This engaging work is an inspiring primer for others seeking to uncover family history.—Francisco E Balderrama, Emeritus Professor of Chicano Studies and History, California State University Los Angeles

Por Constancia is well-researched, informative, and a pleasure to read. Armijo paints a vivid picture of New Mexico’s history in the twentieth century bringing this history alive. His book attests to the importance of everyday people, and shows their stories as important historical records, erasing the
wall of modern technology that has covered so much of what makes New Mexicans unique. Armijo erases the traces of time and shows that the lives and stories of years gone by are really nearby, alive, and close to us today. This book is a must for anyone interested in our recent past or family histories.
— Nicolasa Chávez, Curator of Spanish Colonial & Contemporary Hispano/Latino Collections at the Museum of International Folk Art, Santa Fe, New Mexico

Andrés Armijo skillfully combines family history, sense of place, and cultural expressions with historical documents, personal stories, written words and audio recordings of relatives, photographs, and historical context to illustrate a vibrant pattern of cultural development and expression of the people of New Mexico’s Hispano Río Abajo. This is an exceptional guide for those who want to better understand Nuevomejicano culture and how to document their own family history.—José Antonio Esquibel, Caballero de la Orden de Isabel la Católica

(Sneak preview!) at the New Mexico History Conference, May 2, 2014, Las Vegas, New Mexico
Official Book Launch: Saturday, May 10, 2014 National Hispanic Cultural Center Salon Ortega, 2-4pm, 1701 4th St SW, Albuquerque, NM
Saturday, June 7, 2014 Treasure House Books, 1-3pm, 2012 S Plaza, Albuquerque, NM
Saturday, July 19, 2014 New Mexico Genealogical Society at the Albuquerque Public Library (Main) in the auditorium, 5th & Copper, 10:30a.m. - 12:00 noon.

Wednesday, February 27, 2013

Church of The Immaculate Conception at Tomé, Nuevo México

The church has been remodeled and is beautiful inside and out. The last time I had seen it was in December 2011 with the walls exposed. Also, my Mom had made a photograph of the church in the late 1990s during a snow day and I love that image. The bell towers are the outstanding visible feature in the remodel, and while I am not a fan of the actual aesthetics, it's more important to recognize the long term needs of the edifice, the parishioners and the Church, and the work that the community put into making this happen. Many of my ancestors of the late 1700s were married here including Domingo Sánchez and his bride Ma. Guadalupe Baca. The coupe was related to the third degree of consanguinity and the impediment was dispensed by the Bishop of Durango. Their Diligencia Matrimonial and marriage record are quite intriguing. Domingo Sánchez read and wrote and his record of enlistment in the militia cavalry is in the Spanish Archives of 1808, having enlisted at Isleta, NM. When I visit the church I imagine their ceremony and their presence in and around the church, despite various modifications of the actual building throughout the ages.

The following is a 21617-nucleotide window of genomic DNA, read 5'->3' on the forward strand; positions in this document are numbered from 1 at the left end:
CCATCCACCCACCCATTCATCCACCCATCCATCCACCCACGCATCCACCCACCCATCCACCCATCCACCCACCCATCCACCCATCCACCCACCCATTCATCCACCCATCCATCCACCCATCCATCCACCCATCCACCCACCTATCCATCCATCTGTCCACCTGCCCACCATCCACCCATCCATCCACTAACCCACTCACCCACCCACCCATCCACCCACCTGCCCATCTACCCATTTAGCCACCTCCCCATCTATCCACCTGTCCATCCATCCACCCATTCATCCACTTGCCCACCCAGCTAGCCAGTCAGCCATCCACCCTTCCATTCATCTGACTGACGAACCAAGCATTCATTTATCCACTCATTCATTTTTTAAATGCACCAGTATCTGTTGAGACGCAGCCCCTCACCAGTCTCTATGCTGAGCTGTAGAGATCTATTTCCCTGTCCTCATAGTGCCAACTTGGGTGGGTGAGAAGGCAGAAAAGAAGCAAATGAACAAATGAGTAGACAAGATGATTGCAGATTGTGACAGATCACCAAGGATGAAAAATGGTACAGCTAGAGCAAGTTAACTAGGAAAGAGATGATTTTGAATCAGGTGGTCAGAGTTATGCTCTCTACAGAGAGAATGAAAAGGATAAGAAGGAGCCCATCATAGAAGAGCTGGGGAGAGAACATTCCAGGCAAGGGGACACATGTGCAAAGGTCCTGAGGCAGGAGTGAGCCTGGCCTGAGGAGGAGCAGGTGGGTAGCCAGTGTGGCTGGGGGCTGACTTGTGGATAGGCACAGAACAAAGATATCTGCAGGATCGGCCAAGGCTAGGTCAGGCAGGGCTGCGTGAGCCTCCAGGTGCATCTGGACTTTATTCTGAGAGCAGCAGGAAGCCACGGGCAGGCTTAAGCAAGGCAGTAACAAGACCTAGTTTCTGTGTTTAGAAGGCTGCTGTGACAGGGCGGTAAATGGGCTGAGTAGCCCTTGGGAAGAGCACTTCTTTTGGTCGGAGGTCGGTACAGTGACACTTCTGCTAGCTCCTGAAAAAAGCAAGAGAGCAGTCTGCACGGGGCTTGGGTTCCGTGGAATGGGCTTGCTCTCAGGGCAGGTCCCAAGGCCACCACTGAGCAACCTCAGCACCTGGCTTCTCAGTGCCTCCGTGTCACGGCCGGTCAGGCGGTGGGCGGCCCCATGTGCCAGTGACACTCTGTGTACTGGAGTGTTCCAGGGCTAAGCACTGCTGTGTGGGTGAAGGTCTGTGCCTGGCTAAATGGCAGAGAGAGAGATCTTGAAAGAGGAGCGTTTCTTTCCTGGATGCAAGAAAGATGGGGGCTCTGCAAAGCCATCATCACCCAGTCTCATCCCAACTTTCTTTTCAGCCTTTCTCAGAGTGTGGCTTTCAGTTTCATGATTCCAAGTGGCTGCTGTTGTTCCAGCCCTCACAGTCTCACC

Monday, February 25, 2013

New Mexico Genealogical Society Program March 16, 2013

Please join us on Saturday, March 16, 2013 for the monthly NMGS program.  I will be presenting on creative insights and approaches to family history and genealogy.  Please see Robert Baca's blog regarding the NMGS Program on March 16, 2013 for more information.  Hope to see you there!

Friday, August 10, 2012

Within Me

My expression of my genealogical and family history research began to take many forms long before I published my first book Becoming a Part of My History: Through Images & Stories of My Ancestors. I was certainly interested in the actual archival process of genealogy and designing and organizing my documents, pedigree charts and family group charts, but as my archive grew, and being a creative person, I needed to think more intensively about how I was going to form all of this content.  (An interesting note here, a good read on the relationships of the "form" and the "content" can be illuminated by historian Hayden White in some of his theoretical essays from which I drew a great deal of inspiration)  Anyways, as I explained in Becoming a Part of My History, I knew there was much more to my journey than just the actual research.  The family artifacts, material culture and certainly vintage photos were always inspiring, motivating, and they were begging for me to draw them to the forefront.  In deciding how to compile all of this, make sense of it to myself and to my public, I wrote vignettes, created photo essays and produced short films focusing on my journey of the research of my family history.  I did a great deal of writing - vignettes, treatments, and even scripts.  I had found another medium through which to express my passion for family history and created a 33 minute video titled Within Me .  This is a trailer of the video.  This piece, and my other published work can be researched by clicking the Within Me links, and through Libros at UNM Libraries, and viewed at the Center for Southwest Research.


Review by Gene Grant, July 6, 2005, 7:57 p.m.
From website of that date
"Musings of the Dreadlocked Flaneur"

"Within Me," A Name Is More Thank A Name...when it comes to this state.  A very nicely done documentary by Andrés Armijo about his relationship with his late father...and more. He set the tone nicely with a well researched history of the Armijo and Candelaria names and their respective relationship here in ABQ.  Weaving that with his Dad, an Armijo, mad it interesting every step of the way.  Glad to meet Andrés out in the lobby.  For any son, this is a really good experience."  Gene Grant from the website July 6, 2005, 7:57 p.m.